UN Regulation 151: improving safety for road users

Why has UN Regulation 151 been introduced?

Due to the size of some vehicles, there will be times when a cyclist enters the drivers blind spot. UN Regulation 151 – Blind Spot Information System (BSIS) for the Detection of Bicyclists is there to improve the safety for drivers of heavy goods vehicles and vulnerable road users (VRUs), such as cyclists, particularly when a HGV is manoeuvring. Increasing the number of mirrors on large vehicles has helped, but collisions can be further reduced by making use of the latest technology to eliminate the blind areas 

What are the main points of the regulation?

The regulation stipulates that the driver should be given “an early activation of an information signal in case a bicycle might be entering a critical area”. Additionally, drivers should be given a further signal when a collision becomes unavoidable.  

The BSIS should also give the driver a signal when a cyclist may be endangered whilst a large vehicle is turning, so the driver can stop before getting in the way of the cyclist. Signals should become more prevalent as the risk of a collision increases.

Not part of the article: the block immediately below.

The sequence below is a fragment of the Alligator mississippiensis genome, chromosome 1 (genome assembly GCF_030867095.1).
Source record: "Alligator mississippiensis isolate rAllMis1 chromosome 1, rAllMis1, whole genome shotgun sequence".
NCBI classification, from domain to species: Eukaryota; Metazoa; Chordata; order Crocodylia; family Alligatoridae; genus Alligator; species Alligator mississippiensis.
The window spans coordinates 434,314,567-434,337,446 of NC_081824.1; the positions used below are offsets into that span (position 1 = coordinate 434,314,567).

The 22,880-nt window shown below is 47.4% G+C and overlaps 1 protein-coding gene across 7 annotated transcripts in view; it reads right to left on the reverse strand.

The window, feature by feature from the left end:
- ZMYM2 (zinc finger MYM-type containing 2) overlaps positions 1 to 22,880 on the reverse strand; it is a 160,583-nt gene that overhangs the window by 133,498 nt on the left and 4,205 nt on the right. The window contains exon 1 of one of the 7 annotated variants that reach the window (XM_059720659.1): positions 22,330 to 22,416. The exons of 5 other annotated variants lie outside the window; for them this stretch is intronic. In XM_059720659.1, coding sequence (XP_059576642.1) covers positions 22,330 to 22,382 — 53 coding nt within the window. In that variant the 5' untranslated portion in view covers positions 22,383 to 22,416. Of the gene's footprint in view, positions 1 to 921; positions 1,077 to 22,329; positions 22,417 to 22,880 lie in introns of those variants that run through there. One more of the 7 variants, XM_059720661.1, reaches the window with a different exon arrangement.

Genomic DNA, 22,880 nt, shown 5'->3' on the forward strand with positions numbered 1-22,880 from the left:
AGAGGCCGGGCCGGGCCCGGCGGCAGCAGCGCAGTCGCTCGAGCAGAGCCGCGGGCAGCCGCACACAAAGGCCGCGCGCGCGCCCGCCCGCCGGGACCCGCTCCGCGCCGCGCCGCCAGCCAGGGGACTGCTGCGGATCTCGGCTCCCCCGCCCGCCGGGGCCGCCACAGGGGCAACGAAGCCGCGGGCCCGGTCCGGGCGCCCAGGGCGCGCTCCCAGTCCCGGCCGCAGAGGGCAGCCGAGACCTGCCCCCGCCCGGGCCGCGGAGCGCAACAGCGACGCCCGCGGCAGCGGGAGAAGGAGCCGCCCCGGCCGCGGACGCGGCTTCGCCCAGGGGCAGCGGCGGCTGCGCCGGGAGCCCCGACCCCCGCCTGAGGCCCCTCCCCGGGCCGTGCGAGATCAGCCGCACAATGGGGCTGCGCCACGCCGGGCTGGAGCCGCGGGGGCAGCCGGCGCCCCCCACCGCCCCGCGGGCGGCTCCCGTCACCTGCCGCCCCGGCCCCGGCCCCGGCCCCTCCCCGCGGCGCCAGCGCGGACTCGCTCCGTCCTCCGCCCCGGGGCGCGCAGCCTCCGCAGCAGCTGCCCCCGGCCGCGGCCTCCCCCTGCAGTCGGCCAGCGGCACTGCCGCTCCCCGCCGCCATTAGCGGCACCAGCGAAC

To reduce the number of false positives a driver receives, the BSIS should be able to detect non-vulnerable objects, such as street furniture, traffic signs and parked cars, but can give a signal if a collision may be imminent.  

What vehicle categories is R151 relevant for? 

  • M2
  • M3
  • N2
  • N3





To learn more about R151, the regulation can be read in full here. Don’t hesitate to contact us if you would like to learn more about our market-leading safety systems that are suitable for a wide range of commercial vehicles.